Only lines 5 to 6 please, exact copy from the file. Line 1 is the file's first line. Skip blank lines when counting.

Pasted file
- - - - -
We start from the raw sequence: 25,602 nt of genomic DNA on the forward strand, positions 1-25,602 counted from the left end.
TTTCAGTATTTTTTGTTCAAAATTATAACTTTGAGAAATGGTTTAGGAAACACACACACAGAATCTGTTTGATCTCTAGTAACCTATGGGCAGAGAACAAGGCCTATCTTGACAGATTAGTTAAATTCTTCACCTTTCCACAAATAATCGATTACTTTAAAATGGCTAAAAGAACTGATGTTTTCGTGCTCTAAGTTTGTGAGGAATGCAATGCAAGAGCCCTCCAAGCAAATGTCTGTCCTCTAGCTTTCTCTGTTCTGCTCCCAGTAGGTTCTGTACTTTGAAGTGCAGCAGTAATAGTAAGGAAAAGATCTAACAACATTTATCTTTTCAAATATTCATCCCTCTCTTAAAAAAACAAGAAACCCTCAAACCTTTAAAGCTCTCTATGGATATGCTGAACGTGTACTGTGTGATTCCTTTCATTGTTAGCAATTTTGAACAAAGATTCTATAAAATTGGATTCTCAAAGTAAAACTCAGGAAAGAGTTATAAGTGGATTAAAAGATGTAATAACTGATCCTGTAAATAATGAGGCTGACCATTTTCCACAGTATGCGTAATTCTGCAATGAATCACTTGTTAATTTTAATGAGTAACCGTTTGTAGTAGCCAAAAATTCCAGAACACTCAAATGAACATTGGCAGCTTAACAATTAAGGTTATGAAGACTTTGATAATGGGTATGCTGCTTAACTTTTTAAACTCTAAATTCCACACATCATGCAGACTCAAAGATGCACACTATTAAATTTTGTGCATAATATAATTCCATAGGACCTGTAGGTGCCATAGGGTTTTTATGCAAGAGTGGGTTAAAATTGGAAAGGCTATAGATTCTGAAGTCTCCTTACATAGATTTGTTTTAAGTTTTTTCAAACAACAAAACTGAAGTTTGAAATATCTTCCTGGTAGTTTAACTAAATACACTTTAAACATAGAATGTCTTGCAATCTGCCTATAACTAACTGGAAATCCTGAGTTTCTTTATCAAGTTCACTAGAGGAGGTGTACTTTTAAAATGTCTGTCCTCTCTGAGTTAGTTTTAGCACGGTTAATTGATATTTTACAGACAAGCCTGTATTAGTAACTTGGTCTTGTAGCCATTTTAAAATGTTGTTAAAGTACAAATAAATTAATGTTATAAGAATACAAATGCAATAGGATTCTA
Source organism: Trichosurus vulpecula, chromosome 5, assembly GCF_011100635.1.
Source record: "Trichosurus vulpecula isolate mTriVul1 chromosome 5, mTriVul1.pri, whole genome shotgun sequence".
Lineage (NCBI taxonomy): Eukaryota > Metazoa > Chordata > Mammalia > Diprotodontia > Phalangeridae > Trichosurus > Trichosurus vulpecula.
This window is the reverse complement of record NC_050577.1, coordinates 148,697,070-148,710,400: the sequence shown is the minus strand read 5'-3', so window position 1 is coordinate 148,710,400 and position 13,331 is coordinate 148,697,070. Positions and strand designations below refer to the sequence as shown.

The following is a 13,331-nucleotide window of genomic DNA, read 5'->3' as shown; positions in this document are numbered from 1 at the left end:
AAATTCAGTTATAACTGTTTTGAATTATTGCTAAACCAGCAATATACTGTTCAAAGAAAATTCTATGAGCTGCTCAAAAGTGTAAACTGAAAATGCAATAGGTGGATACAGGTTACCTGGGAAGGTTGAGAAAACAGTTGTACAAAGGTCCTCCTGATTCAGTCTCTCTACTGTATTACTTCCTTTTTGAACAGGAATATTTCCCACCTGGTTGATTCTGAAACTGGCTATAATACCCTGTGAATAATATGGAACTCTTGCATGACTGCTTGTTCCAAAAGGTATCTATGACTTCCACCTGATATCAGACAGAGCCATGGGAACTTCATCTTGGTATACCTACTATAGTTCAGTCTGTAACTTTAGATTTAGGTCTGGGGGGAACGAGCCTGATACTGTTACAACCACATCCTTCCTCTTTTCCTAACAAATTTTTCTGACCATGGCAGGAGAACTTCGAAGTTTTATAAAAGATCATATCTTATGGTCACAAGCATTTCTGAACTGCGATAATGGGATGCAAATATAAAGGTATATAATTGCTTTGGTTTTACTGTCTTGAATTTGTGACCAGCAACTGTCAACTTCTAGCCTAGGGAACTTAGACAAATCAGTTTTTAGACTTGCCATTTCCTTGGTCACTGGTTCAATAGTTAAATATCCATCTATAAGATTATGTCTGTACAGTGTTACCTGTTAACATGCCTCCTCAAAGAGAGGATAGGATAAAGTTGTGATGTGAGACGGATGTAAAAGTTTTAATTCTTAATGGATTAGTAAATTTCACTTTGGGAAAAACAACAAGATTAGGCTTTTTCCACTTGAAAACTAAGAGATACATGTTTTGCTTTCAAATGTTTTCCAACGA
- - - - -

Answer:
Lineage (NCBI taxonomy): Eukaryota > Metazoa > Chordata > Mammalia > Diprotodontia > Phalangeridae > Trichosurus > Trichosurus vulpecula.
This window is the reverse complement of record NC_050577.1, coordinates 148,697,070-148,710,400: the sequence shown is the minus strand read 5'-3', so window position 1 is coordinate 148,710,400 and position 13,331 is coordinate 148,697,070. Positions and strand designations below refer to the sequence as shown.